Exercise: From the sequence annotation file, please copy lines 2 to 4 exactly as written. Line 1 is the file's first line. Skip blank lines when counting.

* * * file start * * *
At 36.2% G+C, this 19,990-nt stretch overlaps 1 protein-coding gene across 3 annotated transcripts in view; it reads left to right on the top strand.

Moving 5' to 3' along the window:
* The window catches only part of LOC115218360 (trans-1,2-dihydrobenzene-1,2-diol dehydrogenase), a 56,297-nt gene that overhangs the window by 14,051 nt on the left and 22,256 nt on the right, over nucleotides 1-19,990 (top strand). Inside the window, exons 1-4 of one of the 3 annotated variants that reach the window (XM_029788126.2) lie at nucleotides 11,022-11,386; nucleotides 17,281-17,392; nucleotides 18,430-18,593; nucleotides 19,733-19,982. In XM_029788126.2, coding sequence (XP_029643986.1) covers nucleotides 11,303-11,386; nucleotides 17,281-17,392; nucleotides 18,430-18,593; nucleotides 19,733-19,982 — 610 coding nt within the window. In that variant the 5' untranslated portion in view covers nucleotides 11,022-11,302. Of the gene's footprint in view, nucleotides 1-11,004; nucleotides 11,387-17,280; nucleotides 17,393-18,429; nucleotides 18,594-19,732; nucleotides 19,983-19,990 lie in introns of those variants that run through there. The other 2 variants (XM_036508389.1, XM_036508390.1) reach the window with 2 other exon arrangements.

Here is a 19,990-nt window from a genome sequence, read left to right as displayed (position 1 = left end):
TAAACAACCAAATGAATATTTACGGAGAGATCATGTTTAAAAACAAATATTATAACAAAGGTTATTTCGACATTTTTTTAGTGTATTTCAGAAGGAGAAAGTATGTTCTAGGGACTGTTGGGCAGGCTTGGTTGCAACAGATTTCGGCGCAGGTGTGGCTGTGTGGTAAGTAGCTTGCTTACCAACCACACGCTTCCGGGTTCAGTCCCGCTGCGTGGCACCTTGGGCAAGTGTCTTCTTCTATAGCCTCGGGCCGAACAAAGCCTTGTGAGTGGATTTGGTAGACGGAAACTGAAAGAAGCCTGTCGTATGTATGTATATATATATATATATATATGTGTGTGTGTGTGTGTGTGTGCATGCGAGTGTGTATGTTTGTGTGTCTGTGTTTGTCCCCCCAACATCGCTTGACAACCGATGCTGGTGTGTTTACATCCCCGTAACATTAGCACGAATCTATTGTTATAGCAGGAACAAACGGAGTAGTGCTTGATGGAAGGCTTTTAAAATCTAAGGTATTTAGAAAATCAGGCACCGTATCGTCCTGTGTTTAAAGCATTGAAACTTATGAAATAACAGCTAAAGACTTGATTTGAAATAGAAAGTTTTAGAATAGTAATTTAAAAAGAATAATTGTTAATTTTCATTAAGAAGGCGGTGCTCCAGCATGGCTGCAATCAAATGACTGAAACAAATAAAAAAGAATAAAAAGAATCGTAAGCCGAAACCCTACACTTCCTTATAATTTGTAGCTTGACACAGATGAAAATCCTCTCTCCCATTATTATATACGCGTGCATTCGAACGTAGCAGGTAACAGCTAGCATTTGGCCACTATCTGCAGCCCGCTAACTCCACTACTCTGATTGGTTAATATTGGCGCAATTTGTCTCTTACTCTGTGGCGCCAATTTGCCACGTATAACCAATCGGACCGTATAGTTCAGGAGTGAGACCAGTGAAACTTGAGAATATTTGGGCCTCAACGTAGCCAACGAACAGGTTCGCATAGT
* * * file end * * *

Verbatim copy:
Moving 5' to 3' along the window:
* The window catches only part of LOC115218360 (trans-1,2-dihydrobenzene-1,2-diol dehydrogenase), a 56,297-nt gene that overhangs the window by 14,051 nt on the left and 22,256 nt on the right, over nucleotides 1-19,990 (top strand). Inside the window, exons 1-4 of one of the 3 annotated variants that reach the window (XM_029788126.2) lie at nucleotides 11,022-11,386; nucleotides 17,281-17,392; nucleotides 18,430-18,593; nucleotides 19,733-19,982. In XM_029788126.2, coding sequence (XP_029643986.1) covers nucleotides 11,303-11,386; nucleotides 17,281-17,392; nucleotides 18,430-18,593; nucleotides 19,733-19,982 — 610 coding nt within the window. In that variant the 5' untranslated portion in view covers nucleotides 11,022-11,302. Of the gene's footprint in view, nucleotides 1-11,004; nucleotides 11,387-17,280; nucleotides 17,393-18,429; nucleotides 18,594-19,732; nucleotides 19,983-19,990 lie in introns of those variants that run through there. The other 2 variants (XM_036508389.1, XM_036508390.1) reach the window with 2 other exon arrangements.

Here is a 19,990-nt window from a genome sequence, read left to right as displayed (position 1 = left end):